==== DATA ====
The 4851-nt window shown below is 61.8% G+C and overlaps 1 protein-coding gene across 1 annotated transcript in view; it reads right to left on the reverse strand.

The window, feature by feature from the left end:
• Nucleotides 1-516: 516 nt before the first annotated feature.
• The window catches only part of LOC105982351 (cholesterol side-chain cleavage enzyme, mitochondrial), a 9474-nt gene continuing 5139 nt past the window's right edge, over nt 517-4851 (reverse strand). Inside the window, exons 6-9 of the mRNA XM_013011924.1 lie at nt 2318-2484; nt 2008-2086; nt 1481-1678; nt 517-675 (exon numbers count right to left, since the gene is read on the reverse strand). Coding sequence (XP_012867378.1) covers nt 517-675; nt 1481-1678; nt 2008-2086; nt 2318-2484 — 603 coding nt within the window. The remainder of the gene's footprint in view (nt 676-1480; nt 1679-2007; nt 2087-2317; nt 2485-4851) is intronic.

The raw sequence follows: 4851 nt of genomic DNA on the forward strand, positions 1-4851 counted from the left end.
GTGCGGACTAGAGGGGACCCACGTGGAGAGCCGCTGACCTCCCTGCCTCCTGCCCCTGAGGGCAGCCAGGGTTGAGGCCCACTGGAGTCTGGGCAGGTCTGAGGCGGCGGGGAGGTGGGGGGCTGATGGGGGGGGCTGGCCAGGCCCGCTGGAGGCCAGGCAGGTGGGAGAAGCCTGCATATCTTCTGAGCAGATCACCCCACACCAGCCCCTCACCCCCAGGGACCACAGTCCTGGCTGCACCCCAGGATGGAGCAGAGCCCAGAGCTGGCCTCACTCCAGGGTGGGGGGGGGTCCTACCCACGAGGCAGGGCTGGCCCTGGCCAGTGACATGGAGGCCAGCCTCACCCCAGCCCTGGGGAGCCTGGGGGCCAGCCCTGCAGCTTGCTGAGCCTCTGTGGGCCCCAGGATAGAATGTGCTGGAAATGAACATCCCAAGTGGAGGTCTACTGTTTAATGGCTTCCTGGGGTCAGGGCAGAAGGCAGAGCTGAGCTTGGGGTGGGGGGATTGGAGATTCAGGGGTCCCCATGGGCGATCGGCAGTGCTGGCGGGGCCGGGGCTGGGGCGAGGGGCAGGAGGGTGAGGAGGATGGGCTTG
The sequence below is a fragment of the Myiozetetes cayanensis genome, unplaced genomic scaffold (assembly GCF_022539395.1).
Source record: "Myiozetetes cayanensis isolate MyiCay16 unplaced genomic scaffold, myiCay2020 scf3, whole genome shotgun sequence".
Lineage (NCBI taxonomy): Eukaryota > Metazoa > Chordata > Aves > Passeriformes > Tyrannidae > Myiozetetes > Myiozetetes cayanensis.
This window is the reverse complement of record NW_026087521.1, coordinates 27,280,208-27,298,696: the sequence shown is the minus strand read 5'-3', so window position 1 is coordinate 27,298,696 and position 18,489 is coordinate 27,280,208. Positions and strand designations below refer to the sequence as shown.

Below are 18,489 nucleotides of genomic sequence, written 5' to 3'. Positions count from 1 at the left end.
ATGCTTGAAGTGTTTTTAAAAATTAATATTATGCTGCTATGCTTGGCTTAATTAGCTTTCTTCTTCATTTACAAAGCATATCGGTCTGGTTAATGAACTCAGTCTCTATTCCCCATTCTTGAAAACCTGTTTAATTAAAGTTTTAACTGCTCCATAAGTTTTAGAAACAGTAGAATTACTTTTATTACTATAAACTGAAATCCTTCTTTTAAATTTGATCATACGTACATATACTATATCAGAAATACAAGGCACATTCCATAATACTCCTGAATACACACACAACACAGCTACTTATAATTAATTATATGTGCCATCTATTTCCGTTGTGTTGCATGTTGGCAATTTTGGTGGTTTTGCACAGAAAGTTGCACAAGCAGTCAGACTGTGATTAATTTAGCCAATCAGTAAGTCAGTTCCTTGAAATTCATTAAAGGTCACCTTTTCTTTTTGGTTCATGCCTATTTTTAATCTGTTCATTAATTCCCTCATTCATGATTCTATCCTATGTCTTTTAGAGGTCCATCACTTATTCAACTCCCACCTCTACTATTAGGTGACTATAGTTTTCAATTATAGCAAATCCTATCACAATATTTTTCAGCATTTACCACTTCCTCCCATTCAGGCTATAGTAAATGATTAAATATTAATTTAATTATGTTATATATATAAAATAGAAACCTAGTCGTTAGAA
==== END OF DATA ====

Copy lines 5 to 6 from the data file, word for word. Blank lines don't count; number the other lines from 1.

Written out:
The raw sequence follows: 4851 nt of genomic DNA on the forward strand, positions 1-4851 counted from the left end.
GTGCGGACTAGAGGGGACCCACGTGGAGAGCCGCTGACCTCCCTGCCTCCTGCCCCTGAGGGCAGCCAGGGTTGAGGCCCACTGGAGTCTGGGCAGGTCTGAGGCGGCGGGGAGGTGGGGGGCTGATGGGGGGGGCTGGCCAGGCCCGCTGGAGGCCAGGCAGGTGGGAGAAGCCTGCATATCTTCTGAGCAGATCACCCCACACCAGCCCCTCACCCCCAGGGACCACAGTCCTGGCTGCACCCCAGGATGGAGCAGAGCCCAGAGCTGGCCTCACTCCAGGGTGGGGGGGGGTCCTACCCACGAGGCAGGGCTGGCCCTGGCCAGTGACATGGAGGCCAGCCTCACCCCAGCCCTGGGGAGCCTGGGGGCCAGCCCTGCAGCTTGCTGAGCCTCTGTGGGCCCCAGGATAGAATGTGCTGGAAATGAACATCCCAAGTGGAGGTCTACTGTTTAATGGCTTCCTGGGGTCAGGGCAGAAGGCAGAGCTGAGCTTGGGGTGGGGGGATTGGAGATTCAGGGGTCCCCATGGGCGATCGGCAGTGCTGGCGGGGCCGGGGCTGGGGCGAGGGGCAGGAGGGTGAGGAGGATGGGCTTG